Green Jellö Suxx Livë
Somewhere in the world, at this very moment, a class in modern art is taking place at a major university where a professor stands underneath the projection of a urinal with “R. Mutt” scribbled on the side, defending its legitimacy as art. Keep that in mind while bobbing your head to Green Jellö Suxx Livë, the latest release by comedy infused punk band, Green Jelly (or Green Jellö for those who don’t honour pesky law suits). The limited edition cassette tape, being released on Blacktop Records, consists of a previously unheard live recording of two Green Jelly songs: “Three Little Pigs” and “Anarchy in Bedrock”. The sound is raw, the performance is wild, and the content is ridiculous. However, if the aforementioned professor’s lesson is still in your aforementioned mind, it will be easy to realize what a piece of art Green Jellö Suxx Livë is.
Those who require a certain level of seriousness in their music to conjure enjoyment will need to do one thing in order to understand how good Green Jellö Suxx Livë truly is: get over it. Front man Bill Manspeaker starts the set by telling the audience that those within the crowd not under the influence of alcohol or “medical marijuana” will have wasted a Friday night, and the performance only gets better from there. From the crowd interaction, to the heavy riffs of “Three Little Pigs,” to the scolding of puppets on stage, the whole tape is made to be listened to. It’s like KISS for the common man. Yet, where the performance stands out most of all is in Manspeaker’s admissions. When most musicians admit a lack of talent on stage it comes off as annoying; listeners always judge for themselves. Manspeaker’s confessions regarding the quality of his music come off as charming due to his verbiage and sincere tone. Upon ending “Three Little Pigs,” Manspeaker informs the crowd it was the bands only good song and they have others, but no one would want to hear it. It is that brand of honesty which makes you feel a sense of comradery with the band. He admits he is just a regular bloke just like anyone in the audience, and it makes the listener want to root for him.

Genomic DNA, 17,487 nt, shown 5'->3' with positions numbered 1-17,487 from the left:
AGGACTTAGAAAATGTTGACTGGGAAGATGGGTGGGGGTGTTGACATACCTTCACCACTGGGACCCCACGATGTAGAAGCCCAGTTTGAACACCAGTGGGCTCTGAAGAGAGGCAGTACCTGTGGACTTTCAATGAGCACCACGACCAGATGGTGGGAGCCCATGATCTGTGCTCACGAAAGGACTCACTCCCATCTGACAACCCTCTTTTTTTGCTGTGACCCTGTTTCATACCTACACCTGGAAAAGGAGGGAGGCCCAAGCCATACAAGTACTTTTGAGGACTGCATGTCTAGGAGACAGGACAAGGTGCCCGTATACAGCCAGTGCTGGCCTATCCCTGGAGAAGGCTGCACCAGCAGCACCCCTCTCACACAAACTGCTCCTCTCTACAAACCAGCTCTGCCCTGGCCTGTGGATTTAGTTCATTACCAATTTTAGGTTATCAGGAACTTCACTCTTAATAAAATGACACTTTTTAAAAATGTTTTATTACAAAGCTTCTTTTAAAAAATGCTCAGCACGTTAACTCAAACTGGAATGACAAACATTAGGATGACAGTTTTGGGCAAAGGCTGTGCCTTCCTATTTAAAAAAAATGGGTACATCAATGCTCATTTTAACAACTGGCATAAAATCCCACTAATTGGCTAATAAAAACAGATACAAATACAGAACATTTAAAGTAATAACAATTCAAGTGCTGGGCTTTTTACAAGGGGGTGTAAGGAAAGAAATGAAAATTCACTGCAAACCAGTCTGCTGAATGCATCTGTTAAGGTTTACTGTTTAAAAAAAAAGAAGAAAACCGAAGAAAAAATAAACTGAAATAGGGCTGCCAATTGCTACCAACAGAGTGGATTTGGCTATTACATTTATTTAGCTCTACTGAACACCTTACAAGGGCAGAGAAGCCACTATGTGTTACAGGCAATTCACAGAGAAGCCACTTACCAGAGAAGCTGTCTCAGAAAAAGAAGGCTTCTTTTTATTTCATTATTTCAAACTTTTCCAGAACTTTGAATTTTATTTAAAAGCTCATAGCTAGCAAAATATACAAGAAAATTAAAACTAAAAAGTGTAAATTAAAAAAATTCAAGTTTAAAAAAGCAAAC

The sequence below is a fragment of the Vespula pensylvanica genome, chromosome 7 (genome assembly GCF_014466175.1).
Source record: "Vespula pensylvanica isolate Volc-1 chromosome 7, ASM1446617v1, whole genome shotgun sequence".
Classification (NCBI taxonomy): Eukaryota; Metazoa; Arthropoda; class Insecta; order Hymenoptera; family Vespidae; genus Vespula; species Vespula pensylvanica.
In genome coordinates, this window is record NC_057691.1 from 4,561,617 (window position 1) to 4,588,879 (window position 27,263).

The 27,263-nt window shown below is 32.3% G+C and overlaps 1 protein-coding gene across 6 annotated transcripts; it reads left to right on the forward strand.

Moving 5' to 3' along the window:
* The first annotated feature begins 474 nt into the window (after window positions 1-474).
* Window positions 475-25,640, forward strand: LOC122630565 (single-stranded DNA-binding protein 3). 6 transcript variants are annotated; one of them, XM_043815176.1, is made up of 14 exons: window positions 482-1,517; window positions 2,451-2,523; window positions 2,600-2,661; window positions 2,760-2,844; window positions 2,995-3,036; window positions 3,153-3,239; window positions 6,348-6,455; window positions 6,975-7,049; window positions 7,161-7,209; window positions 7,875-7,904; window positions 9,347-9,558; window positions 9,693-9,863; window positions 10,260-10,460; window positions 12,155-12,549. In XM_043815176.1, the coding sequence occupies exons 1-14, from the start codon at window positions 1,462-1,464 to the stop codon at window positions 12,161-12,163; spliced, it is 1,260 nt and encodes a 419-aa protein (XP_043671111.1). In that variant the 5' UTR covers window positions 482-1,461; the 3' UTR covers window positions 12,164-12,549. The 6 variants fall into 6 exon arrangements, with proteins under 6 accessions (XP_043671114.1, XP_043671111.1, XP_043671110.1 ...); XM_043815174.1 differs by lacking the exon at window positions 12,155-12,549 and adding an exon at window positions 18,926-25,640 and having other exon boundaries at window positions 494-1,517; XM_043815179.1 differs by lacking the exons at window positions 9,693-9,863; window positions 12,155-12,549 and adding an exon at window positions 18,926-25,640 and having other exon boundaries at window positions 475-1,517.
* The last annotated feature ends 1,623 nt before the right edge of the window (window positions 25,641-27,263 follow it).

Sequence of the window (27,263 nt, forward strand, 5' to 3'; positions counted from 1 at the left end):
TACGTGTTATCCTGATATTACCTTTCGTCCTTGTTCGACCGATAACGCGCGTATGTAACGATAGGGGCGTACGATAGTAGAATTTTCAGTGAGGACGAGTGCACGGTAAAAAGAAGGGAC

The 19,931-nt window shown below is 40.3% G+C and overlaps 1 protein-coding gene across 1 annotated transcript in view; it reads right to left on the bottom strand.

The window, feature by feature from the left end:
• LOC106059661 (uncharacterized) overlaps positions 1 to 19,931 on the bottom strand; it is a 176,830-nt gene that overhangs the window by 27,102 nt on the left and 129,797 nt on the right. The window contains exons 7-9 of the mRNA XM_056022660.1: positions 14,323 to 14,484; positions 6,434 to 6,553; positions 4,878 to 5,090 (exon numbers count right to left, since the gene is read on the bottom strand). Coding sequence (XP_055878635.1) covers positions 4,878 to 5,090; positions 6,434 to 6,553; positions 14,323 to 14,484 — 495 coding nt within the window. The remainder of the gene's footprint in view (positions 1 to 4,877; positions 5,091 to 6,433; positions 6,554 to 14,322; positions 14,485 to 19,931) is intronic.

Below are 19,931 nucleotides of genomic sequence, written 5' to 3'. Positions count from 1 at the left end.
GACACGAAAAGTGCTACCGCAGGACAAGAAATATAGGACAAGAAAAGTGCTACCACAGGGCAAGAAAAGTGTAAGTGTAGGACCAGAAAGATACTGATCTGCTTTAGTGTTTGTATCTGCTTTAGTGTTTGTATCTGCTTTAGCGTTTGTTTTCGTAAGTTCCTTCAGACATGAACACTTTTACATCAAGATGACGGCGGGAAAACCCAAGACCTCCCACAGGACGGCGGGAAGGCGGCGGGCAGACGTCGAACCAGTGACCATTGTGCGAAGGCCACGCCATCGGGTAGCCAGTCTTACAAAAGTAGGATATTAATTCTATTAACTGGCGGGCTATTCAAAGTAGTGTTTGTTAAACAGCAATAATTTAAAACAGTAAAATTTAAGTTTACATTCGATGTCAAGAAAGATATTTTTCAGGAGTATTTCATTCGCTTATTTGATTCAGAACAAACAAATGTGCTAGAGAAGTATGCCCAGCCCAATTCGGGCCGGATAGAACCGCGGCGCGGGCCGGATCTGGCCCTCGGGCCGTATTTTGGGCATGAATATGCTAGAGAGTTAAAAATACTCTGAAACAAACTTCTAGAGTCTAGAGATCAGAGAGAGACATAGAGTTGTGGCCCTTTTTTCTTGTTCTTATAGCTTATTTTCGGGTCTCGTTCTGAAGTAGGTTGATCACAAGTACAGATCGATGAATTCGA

Although, there is one problem with Manspeaker’s admissions; he’s wrong. The music on “Three Little Pigs,” is exactly as heavy as it needs to be. Sure, it’s not overly technical, but any listener who hears the song and doesn’t immediately start head banging needs to check if they are still in possession of their own soul. The distortion is appropriate, the vocals are rough and husky, and the drums are pounding. When the music stops for the pigs to cry “Not by the hairs of my chinny-chin-chin!” the entire crowd sings along as if every single one of them were a member of the band. This is music made to be listened to, not to show off with. “Anarchy In Bedrock,” a twist on the Sex Pistols’ “Anarchy in the U.K.” doesn’t disappoint either. Green Jellö keeps the energy up through the entire performance and it pays off.
Green Jellö’s Green Jellö Suxx Livë won’t inspire any revelations or epiphanies, but it sure as hell will entertain. It’s a tragedy that funny music doesn’t get the credit it deserves and is so often compartmentalized. So what if it’s a punk nursery rhyme? It’s better than most anything found on the radio today! Skepticism can be understood for those going into their first listen of Green Jellö Suxx Livë, but with an open mind, you will surely end up drinking the proverbial Kool-Aid offered up by the people’s band, Green Jellö.
SPILL ALBUM REVIEW: GREEN JELLÖ – GREEN JELLÖ SUXX LIVË